MEPS 400:267-276 (2010) - doi:10.3354/meps08426
Sex-specific survival in the humpback whale Megaptera novaeangliae in the Gulf of St. Lawrence, Canada
Christian Ramp1,2,*, Martine Bérubé3, Per Palsbøll3, Wilhelm Hagen2, Richard Sears1
ABSTRACT: Sex-biased adult mortality is commonly observed in the animal kingdom. In mammals, a predominantly male-biased mortality is found in species with a polygynous mating system, while in monogamous taxa, female-biased mortality prevails. In the largest of all mammals, the Mysticeti, no sex-specific mortality has been found so far apart from that found in biased whaling data. We estimated sex-specific survival rates using an Akaike Information Criterion (AICc)-based model selection of 18 yr of mark-recapture data from a North Atlantic humpback whale feeding aggregation, the Gulf of St. Lawrence, Canada. We found a significantly higher survival rate for females (0.992; 95% CI 0.985–0.999) than for males (0.971; 0.943–0.985). Humpback whales are a typical polygynous species, with males competing intensively for mates while females bear the costs of pregnancy and lactation. However, the existing data did not allow us to test if differential costs of reproduction are causing the skew in mortality. We could not preclude stock-specific differences, such as contamination levels, migratory distances, and reproductive parameters (e.g. calving intervals, age at sexual maturity), and further data are needed to investigate the underlying reasons.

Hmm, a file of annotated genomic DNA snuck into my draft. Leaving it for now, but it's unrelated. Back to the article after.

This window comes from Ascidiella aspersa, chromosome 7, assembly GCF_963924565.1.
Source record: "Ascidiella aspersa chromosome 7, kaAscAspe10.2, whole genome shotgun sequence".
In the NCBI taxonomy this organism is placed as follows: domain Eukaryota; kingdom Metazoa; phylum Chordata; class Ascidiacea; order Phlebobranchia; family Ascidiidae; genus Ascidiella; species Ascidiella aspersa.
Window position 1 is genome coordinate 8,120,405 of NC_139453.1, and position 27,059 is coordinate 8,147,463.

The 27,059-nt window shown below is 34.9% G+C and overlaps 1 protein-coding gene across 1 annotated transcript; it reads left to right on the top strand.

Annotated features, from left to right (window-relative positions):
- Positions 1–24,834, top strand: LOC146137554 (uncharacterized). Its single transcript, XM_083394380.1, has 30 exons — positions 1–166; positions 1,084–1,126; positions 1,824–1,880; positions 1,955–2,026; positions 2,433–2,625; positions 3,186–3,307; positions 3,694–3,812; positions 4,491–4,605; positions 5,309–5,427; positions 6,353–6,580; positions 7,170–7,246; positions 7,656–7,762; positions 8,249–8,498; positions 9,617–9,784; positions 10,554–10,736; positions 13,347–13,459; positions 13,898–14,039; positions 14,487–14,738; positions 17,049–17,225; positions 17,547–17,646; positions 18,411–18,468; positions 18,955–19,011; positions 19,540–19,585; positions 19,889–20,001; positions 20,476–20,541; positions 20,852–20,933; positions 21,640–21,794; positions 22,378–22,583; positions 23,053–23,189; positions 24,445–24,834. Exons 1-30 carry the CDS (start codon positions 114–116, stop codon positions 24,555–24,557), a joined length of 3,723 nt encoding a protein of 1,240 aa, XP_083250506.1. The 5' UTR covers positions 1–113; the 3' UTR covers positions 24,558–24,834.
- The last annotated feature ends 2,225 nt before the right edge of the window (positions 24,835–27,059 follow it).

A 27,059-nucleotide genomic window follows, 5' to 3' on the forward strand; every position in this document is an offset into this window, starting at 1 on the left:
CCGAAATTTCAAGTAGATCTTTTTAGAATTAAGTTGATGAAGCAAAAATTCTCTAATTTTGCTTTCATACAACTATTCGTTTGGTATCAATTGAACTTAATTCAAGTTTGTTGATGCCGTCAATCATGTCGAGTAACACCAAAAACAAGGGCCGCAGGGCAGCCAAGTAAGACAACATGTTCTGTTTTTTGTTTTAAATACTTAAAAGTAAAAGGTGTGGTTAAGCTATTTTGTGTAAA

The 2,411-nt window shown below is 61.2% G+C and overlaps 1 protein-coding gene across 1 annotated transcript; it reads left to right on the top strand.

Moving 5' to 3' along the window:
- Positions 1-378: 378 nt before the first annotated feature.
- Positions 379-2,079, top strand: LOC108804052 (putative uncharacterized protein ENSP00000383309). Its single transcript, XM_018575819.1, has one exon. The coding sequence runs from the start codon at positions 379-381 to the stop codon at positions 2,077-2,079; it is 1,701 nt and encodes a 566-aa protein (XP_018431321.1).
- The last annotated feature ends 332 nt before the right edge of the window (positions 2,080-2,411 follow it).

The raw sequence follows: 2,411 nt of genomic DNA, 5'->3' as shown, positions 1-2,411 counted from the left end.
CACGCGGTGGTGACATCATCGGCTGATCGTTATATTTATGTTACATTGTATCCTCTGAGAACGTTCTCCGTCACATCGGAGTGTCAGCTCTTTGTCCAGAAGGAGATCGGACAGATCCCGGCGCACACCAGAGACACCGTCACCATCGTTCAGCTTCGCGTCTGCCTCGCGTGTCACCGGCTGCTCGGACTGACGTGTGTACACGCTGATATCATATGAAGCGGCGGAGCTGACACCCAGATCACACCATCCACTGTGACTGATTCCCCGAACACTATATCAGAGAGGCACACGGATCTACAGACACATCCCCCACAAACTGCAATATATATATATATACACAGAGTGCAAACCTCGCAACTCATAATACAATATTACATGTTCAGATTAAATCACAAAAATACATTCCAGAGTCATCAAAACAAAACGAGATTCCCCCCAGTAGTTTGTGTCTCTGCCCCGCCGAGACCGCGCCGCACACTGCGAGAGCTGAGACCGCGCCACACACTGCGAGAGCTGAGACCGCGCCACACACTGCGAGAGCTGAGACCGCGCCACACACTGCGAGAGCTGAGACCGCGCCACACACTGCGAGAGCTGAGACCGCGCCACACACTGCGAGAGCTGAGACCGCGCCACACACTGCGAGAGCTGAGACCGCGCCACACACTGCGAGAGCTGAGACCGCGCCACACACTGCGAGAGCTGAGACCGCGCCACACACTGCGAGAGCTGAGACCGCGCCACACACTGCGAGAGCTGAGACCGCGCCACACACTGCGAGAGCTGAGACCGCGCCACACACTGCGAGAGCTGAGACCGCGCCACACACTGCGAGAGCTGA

KEY WORDS: Sex-specific survival · Mark-recapture models · Humpback whale · Gulf of St. Lawrence · Mating strategies
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